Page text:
Candidates go into rampage and destroy the classrooms and staff lounge, After teachers confiscated their phones
After teachers confiscated the candidates’ phones, they went on a rampage and destroyed the classrooms and staff lounge.
Since it began a week ago, the Kenya Certificate of Secondary Education (KCSE) has gone off without a hitch. However, abnormalities have been noticed in a few places here and there.
The incident where Kimelok Secondary School students went on a rampage and damaged classrooms and the staff room after having their phones taken away from them stands out.
Candidates taking the KCSE may be tempted to cheat due to the high stakes on the exam, the prevalence of cheating, and the level of academic competitiveness.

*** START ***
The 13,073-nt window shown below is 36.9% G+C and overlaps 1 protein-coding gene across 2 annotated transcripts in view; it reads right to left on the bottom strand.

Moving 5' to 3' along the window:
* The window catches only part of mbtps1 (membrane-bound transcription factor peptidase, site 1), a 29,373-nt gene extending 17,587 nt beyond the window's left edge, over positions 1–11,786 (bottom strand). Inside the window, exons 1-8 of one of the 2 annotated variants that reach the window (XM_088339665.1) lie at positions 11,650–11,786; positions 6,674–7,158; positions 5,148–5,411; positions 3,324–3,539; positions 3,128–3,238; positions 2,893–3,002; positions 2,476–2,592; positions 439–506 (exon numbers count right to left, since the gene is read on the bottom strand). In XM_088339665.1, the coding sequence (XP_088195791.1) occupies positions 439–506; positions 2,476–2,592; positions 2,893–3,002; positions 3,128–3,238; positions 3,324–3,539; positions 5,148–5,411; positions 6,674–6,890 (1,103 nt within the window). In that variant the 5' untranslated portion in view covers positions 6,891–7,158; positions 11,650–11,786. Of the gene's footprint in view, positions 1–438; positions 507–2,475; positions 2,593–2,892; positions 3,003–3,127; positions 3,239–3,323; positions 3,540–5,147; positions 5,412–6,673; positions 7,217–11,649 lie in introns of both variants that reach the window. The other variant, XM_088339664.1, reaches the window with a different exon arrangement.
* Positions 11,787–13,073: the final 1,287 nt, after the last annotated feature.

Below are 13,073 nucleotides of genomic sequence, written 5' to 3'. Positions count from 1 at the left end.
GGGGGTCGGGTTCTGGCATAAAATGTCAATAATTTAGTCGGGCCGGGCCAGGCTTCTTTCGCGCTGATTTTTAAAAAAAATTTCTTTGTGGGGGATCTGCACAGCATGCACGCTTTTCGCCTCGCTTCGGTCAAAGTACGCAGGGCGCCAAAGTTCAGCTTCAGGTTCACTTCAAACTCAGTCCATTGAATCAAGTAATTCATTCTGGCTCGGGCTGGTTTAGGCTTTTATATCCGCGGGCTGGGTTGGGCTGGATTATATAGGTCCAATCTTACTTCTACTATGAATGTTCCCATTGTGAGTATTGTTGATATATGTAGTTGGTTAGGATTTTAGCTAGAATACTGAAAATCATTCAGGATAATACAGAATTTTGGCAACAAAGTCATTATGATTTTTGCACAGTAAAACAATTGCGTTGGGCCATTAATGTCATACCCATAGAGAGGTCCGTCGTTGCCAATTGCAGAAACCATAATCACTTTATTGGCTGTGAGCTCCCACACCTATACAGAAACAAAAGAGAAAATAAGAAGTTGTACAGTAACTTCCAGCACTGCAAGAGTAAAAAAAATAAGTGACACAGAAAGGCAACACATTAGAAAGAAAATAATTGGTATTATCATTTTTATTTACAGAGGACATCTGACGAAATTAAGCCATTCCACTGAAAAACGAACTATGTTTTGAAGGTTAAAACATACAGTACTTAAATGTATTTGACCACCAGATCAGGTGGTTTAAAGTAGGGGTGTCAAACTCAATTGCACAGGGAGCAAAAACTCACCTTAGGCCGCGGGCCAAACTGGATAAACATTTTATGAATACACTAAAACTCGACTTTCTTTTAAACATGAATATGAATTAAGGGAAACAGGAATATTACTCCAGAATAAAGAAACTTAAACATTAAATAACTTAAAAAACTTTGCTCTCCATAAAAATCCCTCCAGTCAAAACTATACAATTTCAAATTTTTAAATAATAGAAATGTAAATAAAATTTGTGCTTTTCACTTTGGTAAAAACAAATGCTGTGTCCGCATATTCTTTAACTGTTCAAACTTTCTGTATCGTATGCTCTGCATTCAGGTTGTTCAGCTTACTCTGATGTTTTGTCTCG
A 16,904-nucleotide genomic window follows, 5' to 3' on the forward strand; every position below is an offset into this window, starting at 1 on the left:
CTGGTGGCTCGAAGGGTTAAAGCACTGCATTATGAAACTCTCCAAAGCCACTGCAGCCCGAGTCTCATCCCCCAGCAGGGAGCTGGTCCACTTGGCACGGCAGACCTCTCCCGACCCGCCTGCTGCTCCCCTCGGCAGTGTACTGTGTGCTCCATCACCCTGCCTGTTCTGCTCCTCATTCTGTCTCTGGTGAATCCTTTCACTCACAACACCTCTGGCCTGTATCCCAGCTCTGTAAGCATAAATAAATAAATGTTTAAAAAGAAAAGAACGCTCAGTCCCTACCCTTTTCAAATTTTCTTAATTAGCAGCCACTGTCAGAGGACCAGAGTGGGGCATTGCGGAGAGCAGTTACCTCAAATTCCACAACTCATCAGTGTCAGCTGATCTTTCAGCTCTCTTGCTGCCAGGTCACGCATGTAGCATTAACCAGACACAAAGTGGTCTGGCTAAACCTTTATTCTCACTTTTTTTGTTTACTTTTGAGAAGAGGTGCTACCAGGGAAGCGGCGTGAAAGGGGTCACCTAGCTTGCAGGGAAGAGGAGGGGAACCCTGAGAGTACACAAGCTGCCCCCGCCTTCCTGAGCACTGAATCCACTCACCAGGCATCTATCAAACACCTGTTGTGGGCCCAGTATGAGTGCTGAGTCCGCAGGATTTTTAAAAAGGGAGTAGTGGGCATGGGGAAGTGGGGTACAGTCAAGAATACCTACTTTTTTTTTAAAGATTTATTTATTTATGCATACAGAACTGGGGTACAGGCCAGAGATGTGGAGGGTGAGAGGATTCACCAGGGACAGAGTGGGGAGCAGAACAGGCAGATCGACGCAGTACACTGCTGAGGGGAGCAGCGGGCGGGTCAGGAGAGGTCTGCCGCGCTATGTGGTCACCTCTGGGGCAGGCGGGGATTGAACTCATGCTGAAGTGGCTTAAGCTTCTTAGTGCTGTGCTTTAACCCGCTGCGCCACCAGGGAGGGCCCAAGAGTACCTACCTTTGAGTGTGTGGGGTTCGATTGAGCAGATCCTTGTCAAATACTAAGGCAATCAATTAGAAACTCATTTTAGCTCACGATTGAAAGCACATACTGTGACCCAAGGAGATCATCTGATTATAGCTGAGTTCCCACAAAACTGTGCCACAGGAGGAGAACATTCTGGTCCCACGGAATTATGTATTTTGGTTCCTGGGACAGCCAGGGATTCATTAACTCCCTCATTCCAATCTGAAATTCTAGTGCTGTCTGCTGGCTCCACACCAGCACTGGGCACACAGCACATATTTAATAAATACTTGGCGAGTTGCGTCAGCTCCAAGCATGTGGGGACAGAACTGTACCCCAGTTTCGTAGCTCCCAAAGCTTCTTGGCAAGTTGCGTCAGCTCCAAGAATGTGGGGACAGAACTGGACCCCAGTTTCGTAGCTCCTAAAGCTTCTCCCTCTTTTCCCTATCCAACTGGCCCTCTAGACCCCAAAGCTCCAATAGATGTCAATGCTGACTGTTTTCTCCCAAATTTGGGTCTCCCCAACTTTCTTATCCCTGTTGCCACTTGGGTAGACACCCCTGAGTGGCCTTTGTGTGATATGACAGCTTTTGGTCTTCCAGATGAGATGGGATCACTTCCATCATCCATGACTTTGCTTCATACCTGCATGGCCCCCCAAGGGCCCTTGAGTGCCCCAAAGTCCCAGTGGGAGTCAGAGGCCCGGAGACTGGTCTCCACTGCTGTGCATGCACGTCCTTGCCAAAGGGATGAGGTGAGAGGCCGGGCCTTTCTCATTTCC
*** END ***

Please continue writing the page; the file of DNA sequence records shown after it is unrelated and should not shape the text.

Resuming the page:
Students may feel pressured to get perfect results on standardized tests because of the widespread reliance on them as the key criteria for success. Limited university spots and the widespread perception that academic success is the only measure of worth add to the intensity of this pressure.
Inadequate preparation, which is affected by resource inequities and variations in instructional quality, may also contribute to cheating.
Students are often motivated to engage in dishonest behavior by the fear of disappointing family and the social penalties associated to a perception of failure.
Candidates may resort to unethical practices if they have reason to believe the examination system is not fair, for example because of corruption or differing grading standards.
Changing the educational system as a whole is necessary if we are to successfully combat the problem of cheating.
To do so, we must advocate for a broader view of assessment and the value of acknowledging multiple forms of intelligence beyond test results. Applicants feel the need to cheat on the Kenya Certificate of Primary Education (KCSE) because of the high stakes involved in passing the exam.